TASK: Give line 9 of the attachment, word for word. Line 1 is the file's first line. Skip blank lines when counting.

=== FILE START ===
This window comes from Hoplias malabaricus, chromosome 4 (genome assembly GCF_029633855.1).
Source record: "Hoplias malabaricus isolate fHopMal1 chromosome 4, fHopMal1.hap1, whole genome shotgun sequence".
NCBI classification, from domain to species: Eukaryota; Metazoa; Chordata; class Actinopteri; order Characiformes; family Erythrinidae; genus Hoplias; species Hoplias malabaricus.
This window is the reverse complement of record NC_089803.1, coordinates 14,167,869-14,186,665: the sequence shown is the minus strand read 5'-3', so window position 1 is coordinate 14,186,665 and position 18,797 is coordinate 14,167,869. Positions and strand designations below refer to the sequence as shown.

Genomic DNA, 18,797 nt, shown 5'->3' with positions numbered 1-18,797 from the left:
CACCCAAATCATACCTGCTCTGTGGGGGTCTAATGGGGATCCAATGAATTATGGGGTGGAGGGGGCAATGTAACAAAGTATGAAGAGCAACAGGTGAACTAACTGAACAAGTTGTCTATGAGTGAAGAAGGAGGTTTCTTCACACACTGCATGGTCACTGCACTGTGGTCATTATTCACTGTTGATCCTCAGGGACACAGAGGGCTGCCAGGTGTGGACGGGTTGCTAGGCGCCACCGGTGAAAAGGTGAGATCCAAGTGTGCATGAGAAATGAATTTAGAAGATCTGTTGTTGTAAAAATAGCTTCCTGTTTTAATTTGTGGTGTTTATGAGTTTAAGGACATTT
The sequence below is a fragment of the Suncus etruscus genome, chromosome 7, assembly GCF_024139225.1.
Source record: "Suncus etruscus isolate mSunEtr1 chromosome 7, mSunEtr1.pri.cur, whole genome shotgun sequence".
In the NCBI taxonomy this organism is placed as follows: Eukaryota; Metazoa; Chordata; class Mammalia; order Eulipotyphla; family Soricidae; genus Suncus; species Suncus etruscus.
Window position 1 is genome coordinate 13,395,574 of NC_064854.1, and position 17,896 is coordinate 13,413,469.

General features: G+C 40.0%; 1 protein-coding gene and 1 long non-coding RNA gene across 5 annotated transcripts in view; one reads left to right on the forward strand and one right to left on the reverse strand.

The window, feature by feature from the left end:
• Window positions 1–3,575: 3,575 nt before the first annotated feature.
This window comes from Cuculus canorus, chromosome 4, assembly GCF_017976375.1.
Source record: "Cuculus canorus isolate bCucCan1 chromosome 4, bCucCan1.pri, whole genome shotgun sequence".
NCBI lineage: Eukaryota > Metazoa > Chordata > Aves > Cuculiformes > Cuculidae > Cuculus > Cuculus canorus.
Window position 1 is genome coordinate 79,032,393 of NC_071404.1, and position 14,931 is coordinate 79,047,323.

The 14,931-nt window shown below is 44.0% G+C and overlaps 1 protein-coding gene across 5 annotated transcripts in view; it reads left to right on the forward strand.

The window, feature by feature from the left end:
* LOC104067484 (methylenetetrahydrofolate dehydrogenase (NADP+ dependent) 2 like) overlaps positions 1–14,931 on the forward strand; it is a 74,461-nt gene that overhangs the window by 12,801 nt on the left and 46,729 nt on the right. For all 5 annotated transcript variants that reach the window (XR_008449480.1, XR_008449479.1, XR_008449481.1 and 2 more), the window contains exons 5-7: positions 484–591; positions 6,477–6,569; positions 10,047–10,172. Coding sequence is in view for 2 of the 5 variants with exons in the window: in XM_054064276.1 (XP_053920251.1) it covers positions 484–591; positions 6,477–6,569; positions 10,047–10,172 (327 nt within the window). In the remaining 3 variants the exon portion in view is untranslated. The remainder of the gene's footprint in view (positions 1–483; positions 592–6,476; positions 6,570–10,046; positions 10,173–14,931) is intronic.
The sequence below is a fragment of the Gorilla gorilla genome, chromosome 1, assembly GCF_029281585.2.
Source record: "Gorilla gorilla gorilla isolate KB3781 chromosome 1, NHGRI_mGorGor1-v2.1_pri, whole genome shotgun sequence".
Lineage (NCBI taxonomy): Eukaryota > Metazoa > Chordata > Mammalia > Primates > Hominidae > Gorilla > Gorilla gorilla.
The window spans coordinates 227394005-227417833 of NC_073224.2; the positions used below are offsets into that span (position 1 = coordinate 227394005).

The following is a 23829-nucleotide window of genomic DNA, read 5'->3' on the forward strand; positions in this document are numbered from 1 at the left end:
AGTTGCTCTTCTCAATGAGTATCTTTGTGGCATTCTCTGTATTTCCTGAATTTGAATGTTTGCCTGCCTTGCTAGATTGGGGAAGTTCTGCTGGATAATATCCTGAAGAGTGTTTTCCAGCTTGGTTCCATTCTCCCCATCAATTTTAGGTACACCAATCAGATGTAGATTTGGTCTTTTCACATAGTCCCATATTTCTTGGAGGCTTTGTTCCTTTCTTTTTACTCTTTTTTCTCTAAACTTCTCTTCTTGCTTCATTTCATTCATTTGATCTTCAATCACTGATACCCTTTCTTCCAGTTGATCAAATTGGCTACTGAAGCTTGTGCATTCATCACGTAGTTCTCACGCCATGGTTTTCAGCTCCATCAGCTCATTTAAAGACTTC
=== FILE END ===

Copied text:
In the NCBI taxonomy this organism is placed as follows: Eukaryota; Metazoa; Chordata; class Mammalia; order Eulipotyphla; family Soricidae; genus Suncus; species Suncus etruscus.